Many rail routes sell themselves on the view from the train. Few give much thought to the view of the train. The operators of The Ghan, which trundles nearly 3,000km across Australia, have changed that. The exterior of three of its carriages have been painted by Aboriginal artist Chantelle Mulladad. The result? In a word, marvellous.
Mulladad’s work is an iridescent blue-green hallucination entitled “Crossroads”. As is often the case with Australian Indigenous art, it is a startling demonstration of the vivid beauty that can be perceived in the country’s outwardly forbidding landscapes.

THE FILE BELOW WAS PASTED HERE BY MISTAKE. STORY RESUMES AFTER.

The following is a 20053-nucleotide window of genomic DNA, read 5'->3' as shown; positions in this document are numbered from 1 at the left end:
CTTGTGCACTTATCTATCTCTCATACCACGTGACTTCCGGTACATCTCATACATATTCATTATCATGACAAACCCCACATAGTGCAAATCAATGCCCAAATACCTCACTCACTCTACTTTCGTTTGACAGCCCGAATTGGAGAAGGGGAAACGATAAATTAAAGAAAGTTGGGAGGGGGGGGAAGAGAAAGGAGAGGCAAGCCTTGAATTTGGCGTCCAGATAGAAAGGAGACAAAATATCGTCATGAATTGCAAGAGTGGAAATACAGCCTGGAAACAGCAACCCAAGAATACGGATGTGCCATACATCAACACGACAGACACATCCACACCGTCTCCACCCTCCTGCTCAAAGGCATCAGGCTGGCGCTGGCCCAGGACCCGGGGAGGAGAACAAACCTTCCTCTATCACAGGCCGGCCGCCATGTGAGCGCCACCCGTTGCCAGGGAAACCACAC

“Crossroads” was commissioned to promote the Parrtjima Aboriginal light festival in Alice Springs but it should be a permanent addition to The Ghan. And other trains should follow suit.
A motion in Toronto to decriminalise drinking alcohol in parks has been blocked by the council, an unwise move that will only stifle life in its public places. However, the city’s not alone. Here are three other places finding the balance.
Turkey: Hoping to raise a glass to your favourite political candidate? Time your toast carefully. Election days are dry here, so put the celebratory bubbly on ice.
Sydney: Common sense has prevailed and the lockout laws that shuttered Sydney’s nightlife have now been rolled back.
Munich: Social environments rather than laws dictate drinking behaviour. Bavaria’s beer-garden-goers prove that you can hang out without a hangover.